Saturday, March 2, 2013

1974 - Sparks are the next big thing

For the average teenage record buyer in 1974, turning on the radio to hear Ron Mael's electric keyboard ushering in the falsetto tones of brother Russell singing "Zoo time is she and you time, the lions are your favourite kind and you want her tonight....."  - was a moment of pure delight. With 'This town ain't big enough for both of us', Sparks provided one of those wonderful eureka moments, when a record gets you off your feet and down to the record shop because you have to own that record right now.
It was new and exciting in a pop world that had become devalued by so many second-rate groups jumping on the glam rock gravy train. "This Town...' harked back to the excitement we felt when we first saw and heard David Bowie and Roxy Music in 1972. It was exotic and dramatic and not only that, it rocked.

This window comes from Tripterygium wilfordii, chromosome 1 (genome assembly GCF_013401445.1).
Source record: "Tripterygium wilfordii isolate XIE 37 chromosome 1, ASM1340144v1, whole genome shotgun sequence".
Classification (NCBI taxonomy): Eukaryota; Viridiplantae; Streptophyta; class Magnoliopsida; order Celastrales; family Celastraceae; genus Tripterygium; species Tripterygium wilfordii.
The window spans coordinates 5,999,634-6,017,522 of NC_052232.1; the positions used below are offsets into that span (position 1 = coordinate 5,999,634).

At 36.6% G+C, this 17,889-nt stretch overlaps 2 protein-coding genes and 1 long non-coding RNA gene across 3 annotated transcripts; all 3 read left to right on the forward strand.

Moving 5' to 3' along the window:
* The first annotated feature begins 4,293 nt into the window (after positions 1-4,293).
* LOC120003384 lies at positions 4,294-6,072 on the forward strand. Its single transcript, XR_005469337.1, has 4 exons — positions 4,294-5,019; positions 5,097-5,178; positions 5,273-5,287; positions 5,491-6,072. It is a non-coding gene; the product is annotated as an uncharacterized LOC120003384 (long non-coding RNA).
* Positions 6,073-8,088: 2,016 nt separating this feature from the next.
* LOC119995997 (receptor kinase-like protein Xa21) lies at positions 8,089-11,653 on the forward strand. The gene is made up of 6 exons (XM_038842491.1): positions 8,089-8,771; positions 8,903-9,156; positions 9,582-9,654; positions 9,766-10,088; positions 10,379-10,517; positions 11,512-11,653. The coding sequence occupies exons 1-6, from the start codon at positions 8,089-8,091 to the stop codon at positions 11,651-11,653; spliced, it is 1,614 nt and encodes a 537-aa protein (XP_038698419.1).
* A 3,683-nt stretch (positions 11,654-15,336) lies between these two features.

They may have been new on the UK scene but Sparks had already made two albums in the US. But it was the third album 'Kimono My House' where the whole thing came together, built around Ron's intriguing lyrics. Moving from their native LA, they came to the UK and signed to Island Records. Their quirkiness was probably better suited to the UK pop charts anyway. The first single made an immediate impact and the following week they were on Top of the Pops. Their first appearance on TOTP showed they had a visual quirkiness to match the oddball lyrics and quasi-operatic delivery. Ron Mael with his Hitler moustache and mild smirk; curly-haired flamboyant Russell taunting his brother for a reaction. These guys knew how to put on a show.
The NME's Ian MacDonald was full of praise for this pop phenomenon in his review of the album Kimono My House in May 1974. "Ron Mael has set the whole lop-sided wobbly man of technique and 'tradition' spinning again. Melody lines spiral up and down (care of the extraordinary voice of brother Russell) through intervals and over chords that seem to echo from somewhere in the classics....there's more energy on Kimono My House than anything I've heard know when.".

1 comment:

  1. I remember this fantastic review by Ian MacDonald. I went out and bought the LP as soon as possible.